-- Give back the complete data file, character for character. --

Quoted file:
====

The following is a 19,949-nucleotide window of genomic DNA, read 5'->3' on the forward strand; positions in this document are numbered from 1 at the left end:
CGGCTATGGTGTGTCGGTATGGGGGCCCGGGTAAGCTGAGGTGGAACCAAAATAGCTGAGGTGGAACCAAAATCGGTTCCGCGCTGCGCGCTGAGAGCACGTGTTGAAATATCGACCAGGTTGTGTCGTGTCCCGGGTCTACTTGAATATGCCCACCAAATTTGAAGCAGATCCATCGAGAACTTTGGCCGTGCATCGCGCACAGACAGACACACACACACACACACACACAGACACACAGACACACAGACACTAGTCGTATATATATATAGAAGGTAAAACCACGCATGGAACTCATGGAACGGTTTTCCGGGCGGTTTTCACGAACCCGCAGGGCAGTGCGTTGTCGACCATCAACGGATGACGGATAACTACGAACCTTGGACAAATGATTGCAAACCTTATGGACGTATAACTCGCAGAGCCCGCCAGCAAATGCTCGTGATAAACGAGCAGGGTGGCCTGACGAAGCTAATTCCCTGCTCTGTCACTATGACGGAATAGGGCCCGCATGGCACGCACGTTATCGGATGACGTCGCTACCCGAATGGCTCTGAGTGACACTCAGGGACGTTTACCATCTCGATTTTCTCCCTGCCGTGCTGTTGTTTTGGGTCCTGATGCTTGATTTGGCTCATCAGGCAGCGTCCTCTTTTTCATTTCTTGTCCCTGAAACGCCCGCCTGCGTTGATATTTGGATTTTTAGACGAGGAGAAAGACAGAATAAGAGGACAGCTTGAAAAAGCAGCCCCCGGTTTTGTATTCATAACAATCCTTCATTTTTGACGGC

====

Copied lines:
The following is a 19,949-nucleotide window of genomic DNA, read 5'->3' on the forward strand; positions in this document are numbered from 1 at the left end:
CGGCTATGGTGTGTCGGTATGGGGGCCCGGGTAAGCTGAGGTGGAACCAAAATAGCTGAGGTGGAACCAAAATCGGTTCCGCGCTGCGCGCTGAGAGCACGTGTTGAAATATCGACCAGGTTGTGTCGTGTCCCGGGTCTACTTGAATATGCCCACCAAATTTGAAGCAGATCCATCGAGAACTTTGGCCGTGCATCGCGCACAGACAGACACACACACACACACACACACAGACACACAGACACACAGACACTAGTCGTATATATATATAGAAGGTAAAACCACGCATGGAACTCATGGAACGGTTTTCCGGGCGGTTTTCACGAACCCGCAGGGCAGTGCGTTGTCGACCATCAACGGATGACGGATAACTACGAACCTTGGACAAATGATTGCAAACCTTATGGACGTATAACTCGCAGAGCCCGCCAGCAAATGCTCGTGATAAACGAGCAGGGTGGCCTGACGAAGCTAATTCCCTGCTCTGTCACTATGACGGAATAGGGCCCGCATGGCACGCACGTTATCGGATGACGTCGCTACCCGAATGGCTCTGAGTGACACTCAGGGACGTTTACCATCTCGATTTTCTCCCTGCCGTGCTGTTGTTTTGGGTCCTGATGCTTGATTTGGCTCATCAGGCAGCGTCCTCTTTTTCATTTCTTGTCCCTGAAACGCCCGCCTGCGTTGATATTTGGATTTTTAGACGAGGAGAAAGACAGAATAAGAGGACAGCTTGAAAAAGCAGCCCCCGGTTTTGTATTCATAACAATCCTTCATTTTTGACGGC